PPC for the Holidays: What You Should Know
With the holiday season well upon us and 2011 right around the corner, I thought I’d sit down with Javier Ruesga, SEM analyst and paid search pro here at Bruce Clay, Inc. to talk about some tips for holiday PPC campaigns and other ideas for year-round ad success.
Jessica: What are some tips for planning PPC campaigns for the holidays?
Javier: The only one that stands out is to activate campaigns/ad groups that contain your holiday keywords. These are seasonal keywords that are focused on the closest holiday to mirror searcher behavior and capture additional market share.
It’s a good practice to have a holiday campaign established, with AdGroups focused on each holiday, for example, Halloween, Thanksgiving, Christmas, Kwanzaa, Hanukkah, Valentine’s Day, Mother’s Day, Father’s Day, etc. Typically these should be activated six weeks in advance to allow for the complete sales cycle.
Is there anything people can do today to improve their PPC campaign for this holiday season?
Better late than never. Actually, prepping for this should start months in advance; using historical performance (if available) will help identify highest profitable areas and also provides ample time to asses the competition. The keywords lists, campaigns, budget and bids should be prepped ideally at the two-month prior mark.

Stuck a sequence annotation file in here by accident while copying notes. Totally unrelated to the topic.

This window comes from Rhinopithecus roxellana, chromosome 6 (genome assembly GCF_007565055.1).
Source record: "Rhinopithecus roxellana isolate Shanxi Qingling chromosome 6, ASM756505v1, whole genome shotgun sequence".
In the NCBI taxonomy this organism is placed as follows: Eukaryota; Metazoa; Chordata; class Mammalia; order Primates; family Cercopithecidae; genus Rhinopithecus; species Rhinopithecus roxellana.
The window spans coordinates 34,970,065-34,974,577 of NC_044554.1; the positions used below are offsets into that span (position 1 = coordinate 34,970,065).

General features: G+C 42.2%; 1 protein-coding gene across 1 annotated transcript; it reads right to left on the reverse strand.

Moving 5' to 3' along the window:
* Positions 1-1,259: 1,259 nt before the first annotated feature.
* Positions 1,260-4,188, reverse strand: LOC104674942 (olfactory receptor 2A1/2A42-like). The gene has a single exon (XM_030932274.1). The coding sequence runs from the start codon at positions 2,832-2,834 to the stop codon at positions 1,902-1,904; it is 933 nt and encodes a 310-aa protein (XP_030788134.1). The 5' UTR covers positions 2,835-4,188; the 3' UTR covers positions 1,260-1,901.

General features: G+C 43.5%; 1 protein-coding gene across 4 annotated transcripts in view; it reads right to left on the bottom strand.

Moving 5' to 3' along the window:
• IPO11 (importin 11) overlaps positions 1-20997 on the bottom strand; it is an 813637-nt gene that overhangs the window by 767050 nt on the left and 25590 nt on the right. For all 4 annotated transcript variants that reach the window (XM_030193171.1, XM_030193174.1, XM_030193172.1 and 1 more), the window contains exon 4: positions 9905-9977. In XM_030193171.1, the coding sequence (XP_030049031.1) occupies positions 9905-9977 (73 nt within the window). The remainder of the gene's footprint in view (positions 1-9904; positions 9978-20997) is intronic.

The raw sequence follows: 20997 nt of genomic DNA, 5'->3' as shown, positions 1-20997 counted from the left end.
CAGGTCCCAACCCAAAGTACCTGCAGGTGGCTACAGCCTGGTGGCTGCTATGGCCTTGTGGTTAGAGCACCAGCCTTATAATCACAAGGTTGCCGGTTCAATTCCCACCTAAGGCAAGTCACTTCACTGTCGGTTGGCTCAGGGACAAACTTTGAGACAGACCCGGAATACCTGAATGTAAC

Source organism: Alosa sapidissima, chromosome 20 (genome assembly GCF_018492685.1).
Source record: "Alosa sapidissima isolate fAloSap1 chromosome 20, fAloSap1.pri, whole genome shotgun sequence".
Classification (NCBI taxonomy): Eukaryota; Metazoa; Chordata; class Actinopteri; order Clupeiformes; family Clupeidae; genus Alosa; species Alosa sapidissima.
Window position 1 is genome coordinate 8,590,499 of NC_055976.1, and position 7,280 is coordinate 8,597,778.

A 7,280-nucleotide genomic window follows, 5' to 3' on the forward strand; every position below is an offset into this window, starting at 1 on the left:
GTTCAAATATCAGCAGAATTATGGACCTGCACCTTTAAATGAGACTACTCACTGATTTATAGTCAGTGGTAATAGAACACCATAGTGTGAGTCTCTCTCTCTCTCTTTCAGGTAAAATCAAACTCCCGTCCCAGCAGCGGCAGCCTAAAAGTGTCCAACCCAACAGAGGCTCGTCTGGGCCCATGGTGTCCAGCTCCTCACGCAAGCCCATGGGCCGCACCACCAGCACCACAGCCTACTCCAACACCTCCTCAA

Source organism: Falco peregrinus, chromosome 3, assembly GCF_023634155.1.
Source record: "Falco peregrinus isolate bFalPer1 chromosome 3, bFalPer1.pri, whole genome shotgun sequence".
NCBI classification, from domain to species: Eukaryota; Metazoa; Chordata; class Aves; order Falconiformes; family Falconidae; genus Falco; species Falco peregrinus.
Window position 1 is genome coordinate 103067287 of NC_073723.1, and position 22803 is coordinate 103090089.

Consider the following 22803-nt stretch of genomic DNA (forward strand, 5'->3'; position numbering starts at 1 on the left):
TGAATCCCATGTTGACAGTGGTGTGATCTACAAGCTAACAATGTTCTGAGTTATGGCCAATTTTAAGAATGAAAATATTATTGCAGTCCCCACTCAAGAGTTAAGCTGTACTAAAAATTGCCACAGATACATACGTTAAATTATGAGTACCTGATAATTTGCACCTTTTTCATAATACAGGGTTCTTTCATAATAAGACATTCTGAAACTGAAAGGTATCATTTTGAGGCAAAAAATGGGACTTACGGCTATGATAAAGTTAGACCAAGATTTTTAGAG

As the campaign progresses, continue to manage the live campaign. Then there’s the post-event sales, which helps capture additional market share (after x-mas sales, after New Year’s sales, etc.).
Does the holiday season affect how you adjust your delivery settings to accommodate?
This is very critical for retail industry. The holiday season is the biggest revenue-generating period for the year. Therefore, retail businesses must allocate sufficient budgets in order to be able to move their inventory (budget level adjustments).
Preparing their holiday campaigns with anticipation will help capture additional market share. Especially if they are offering extended hours during the holidays for phone orders (day parting settings) or special offers, delivery or discounts (ad copy adjustments).
What about outside of the holiday season — what are some of the factors that need to be taken into account when deciding what hours of the day to run PPC ads year-round?
Businesses need to understand their audience in order to implement some of the strategies behind the ad serving. Hourly conversion rates can fluctuate during the course of the day, depending on each industry and when visitors are most likely to convert.
Analytics can shed insight as to when goal completions occur by the hour of the day. (In the Google Analytics account, select Traffic Sources > AdWords > Day Parts.) If most of the conversions happen during normal business hours, run your campaigns accordingly.